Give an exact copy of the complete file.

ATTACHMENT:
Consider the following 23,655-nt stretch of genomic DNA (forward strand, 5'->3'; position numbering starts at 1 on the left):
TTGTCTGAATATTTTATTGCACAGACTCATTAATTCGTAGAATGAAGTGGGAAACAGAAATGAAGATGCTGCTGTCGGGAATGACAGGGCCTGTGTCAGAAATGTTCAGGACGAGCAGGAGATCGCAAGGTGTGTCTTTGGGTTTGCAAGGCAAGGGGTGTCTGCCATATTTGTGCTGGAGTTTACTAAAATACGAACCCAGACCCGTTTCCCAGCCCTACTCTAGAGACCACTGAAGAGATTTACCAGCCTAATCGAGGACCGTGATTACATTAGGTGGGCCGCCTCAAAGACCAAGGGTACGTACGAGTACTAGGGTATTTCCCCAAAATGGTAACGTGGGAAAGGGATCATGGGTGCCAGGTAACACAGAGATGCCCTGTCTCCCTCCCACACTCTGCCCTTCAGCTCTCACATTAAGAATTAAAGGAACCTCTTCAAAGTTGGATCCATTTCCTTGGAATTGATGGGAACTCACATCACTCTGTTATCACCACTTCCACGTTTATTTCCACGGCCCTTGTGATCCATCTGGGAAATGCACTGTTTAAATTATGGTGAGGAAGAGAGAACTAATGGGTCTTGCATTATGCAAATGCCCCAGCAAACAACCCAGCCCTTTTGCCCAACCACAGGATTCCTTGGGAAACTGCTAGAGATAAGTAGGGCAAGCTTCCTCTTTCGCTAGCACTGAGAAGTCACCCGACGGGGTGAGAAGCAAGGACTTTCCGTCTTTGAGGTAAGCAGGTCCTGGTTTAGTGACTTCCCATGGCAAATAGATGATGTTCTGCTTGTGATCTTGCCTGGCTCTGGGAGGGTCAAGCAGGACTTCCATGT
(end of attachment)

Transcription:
Consider the following 23,655-nt stretch of genomic DNA (forward strand, 5'->3'; position numbering starts at 1 on the left):
TTGTCTGAATATTTTATTGCACAGACTCATTAATTCGTAGAATGAAGTGGGAAACAGAAATGAAGATGCTGCTGTCGGGAATGACAGGGCCTGTGTCAGAAATGTTCAGGACGAGCAGGAGATCGCAAGGTGTGTCTTTGGGTTTGCAAGGCAAGGGGTGTCTGCCATATTTGTGCTGGAGTTTACTAAAATACGAACCCAGACCCGTTTCCCAGCCCTACTCTAGAGACCACTGAAGAGATTTACCAGCCTAATCGAGGACCGTGATTACATTAGGTGGGCCGCCTCAAAGACCAAGGGTACGTACGAGTACTAGGGTATTTCCCCAAAATGGTAACGTGGGAAAGGGATCATGGGTGCCAGGTAACACAGAGATGCCCTGTCTCCCTCCCACACTCTGCCCTTCAGCTCTCACATTAAGAATTAAAGGAACCTCTTCAAAGTTGGATCCATTTCCTTGGAATTGATGGGAACTCACATCACTCTGTTATCACCACTTCCACGTTTATTTCCACGGCCCTTGTGATCCATCTGGGAAATGCACTGTTTAAATTATGGTGAGGAAGAGAGAACTAATGGGTCTTGCATTATGCAAATGCCCCAGCAAACAACCCAGCCCTTTTGCCCAACCACAGGATTCCTTGGGAAACTGCTAGAGATAAGTAGGGCAAGCTTCCTCTTTCGCTAGCACTGAGAAGTCACCCGACGGGGTGAGAAGCAAGGACTTTCCGTCTTTGAGGTAAGCAGGTCCTGGTTTAGTGACTTCCCATGGCAAATAGATGATGTTCTGCTTGTGATCTTGCCTGGCTCTGGGAGGGTCAAGCAGGACTTCCATGT